Kasauli,has a history dating some 150 years

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The History Of Kasauli

History Of Kasauli

Let's get to know how Kasauli got its name. It is believed that way back in the 17th century, when the political scene was pretty twisted, some Rajput families from "Rewari", (that's what they call Haryana today) fled their homes. They flocked to the lower Himalayas, and finally settled in a village called Kasul because of a spring, which kept gushing water all year long. Today, a water reservoir sits on this spring and Kasul has grown into the modern day Kasauli. But that's not the only story; some locals believe that, Kasauli comes from Kausalya, a mountain stream flowing between Kasauli and Jabli. Wait, there's more. With the valley flowering almost all year, the name could even come from Kusmawali or Kusmali, meaning flower maiden.
The calm and peaceful air of Kasauli belies any sense of history. Yet this region was in the thick of the westward Gurkha expansion, stemmed with some difficulty by the joint efforts of the British and some local chieftains, in 1814. The Gurkha ceded the fort at Sabathu and this was turned into a convalescent home for British nationals. Some time later the Governor-General, Lord Amherst, decided to develop Shimla Hills as a summer gateway for the British establishment and Col. Tapp, political agent at Sabathu, came to survey the Kasauli area.
The 1857 Indian War of Independence stirred the hearts of the Kasauli Guard, numbering about eighty Indian soldiers. Receiving news that the Gurkha Regiment at nearby Jutogh has also risen in revolt, the garrison at Kasauli set out to join them. Before the two could combine and pose a serious threat, the British agent talked the Gurkha Regiment into submission, on promise of a general pardon. The Kasauli Guard found themselves completely isolated. So far from being pardoned, they were severely punished for their insurgence.
Kasauli was developed as a cantonment-sanatorium over 20 years, after the British had based themselves at Shimla.Most of the old houses in Kasauli, bought by princely families of Punjab and by generals in the Indian Army around the time of Independence, have been maintained quite well.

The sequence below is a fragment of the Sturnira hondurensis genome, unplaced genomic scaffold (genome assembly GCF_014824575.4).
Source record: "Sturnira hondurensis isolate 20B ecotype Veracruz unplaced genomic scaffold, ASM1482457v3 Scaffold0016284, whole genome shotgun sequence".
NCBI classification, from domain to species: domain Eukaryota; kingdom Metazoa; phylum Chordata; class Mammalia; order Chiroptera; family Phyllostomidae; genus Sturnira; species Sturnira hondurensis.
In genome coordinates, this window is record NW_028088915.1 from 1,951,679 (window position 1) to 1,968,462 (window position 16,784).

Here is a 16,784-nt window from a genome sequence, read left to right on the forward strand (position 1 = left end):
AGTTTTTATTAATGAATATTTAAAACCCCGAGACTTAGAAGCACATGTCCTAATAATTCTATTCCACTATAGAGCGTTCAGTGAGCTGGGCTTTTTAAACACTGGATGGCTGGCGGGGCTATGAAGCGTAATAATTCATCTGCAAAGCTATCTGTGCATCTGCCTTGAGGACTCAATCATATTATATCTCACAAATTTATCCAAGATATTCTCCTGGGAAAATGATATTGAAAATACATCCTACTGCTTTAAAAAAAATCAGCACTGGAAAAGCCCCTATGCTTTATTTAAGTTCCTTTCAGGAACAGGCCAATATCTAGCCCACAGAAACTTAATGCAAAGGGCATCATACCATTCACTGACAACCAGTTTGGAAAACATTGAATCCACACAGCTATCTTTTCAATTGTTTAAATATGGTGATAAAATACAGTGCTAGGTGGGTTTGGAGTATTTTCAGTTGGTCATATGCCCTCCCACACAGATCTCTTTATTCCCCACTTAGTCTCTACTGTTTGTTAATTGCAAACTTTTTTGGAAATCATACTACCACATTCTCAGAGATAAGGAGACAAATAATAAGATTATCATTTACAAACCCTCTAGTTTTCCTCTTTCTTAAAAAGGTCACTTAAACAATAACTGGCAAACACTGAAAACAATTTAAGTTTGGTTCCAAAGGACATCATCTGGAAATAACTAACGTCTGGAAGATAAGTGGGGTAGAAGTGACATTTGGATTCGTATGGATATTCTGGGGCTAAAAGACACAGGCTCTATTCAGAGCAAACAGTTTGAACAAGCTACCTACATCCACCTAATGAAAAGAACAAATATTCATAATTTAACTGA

On a sultry August morning in 1841 a group of mourners walked home, weighed down by deep sorrow. They had just buried an infant, Letitia Lawrence, in a quiet place below Kasauli. Her grief-stricken parents, Henry and Honoria Lawrence, then decided to build a cottage in Kasauli from where they could see their daughter?s grave(Sunny Side). From this melancholy beginning arose the hill station of Kasauli which still retains its somewhat mournful silence. Kasauli is a small town with a permanent population. of about 5000 people, but it has a history dating some 150 years, with it's own folklore and even a haunted house on Khetarpal Marg. A ruin with two abandoned hearths looking to the northern snow peaks. The locals claim that on a dark night after 8.00 pm the ghost's footsteps will follow you. Recently, however, nobody has experienced this pursuit. Maybe the CPWD Colony which has come up nearly 5 years back has scared the ghost away.
Then we have a cement platform which is reported to be the grave of a young lady, who was reputed to be an expert horsewoman and took a wager that she could ride up to Monkey Point alone at night. Those days, Monkey Point was approached through a tortuous winding path through a dense forest. The lady, it is believed, was thrown off the horse; and tumbled down the hill, where her remains were engraved by her bereaved husband. However, the oldest inhabitant of the town, Mrs. Mary Hotz, scoffs at the romantic tale and affirms that only the horse stumbled and died and that the grave contains the remain of the poor horse, while the often inebriated young lady lived to a ripe old age.
The Anglican Church is a prominent landmark in Kasauli. The structure is notable for its Gothic arches, buttresses and spires. The church is also said to have some impressive stained glass windows.
Kasauli could be appropriately known as the Hawthorne town. I do not think any other hill station has as many Hawthorne hedges. Not only around private houses, but along the public roads, which means the two Malls and the two subsidiary tracks. Initially there were no iron fences seen around the town. From late March to mid April, the bushes bloom in such glory that on a moonlit night it is a sight never to be forgotten. The generous splash over hill slopes and along the houses and roads shimmers like liquid silver with a hint of mild fragrance. The bushes are scattered all around as of a dance of fairies in white. Unfortunately, no further plantations are being made and all new houses have dismal iron railings around them, sometimes 10 feet tall. Instead of wicker gates, imposing, high and wide iron gates are being installed.

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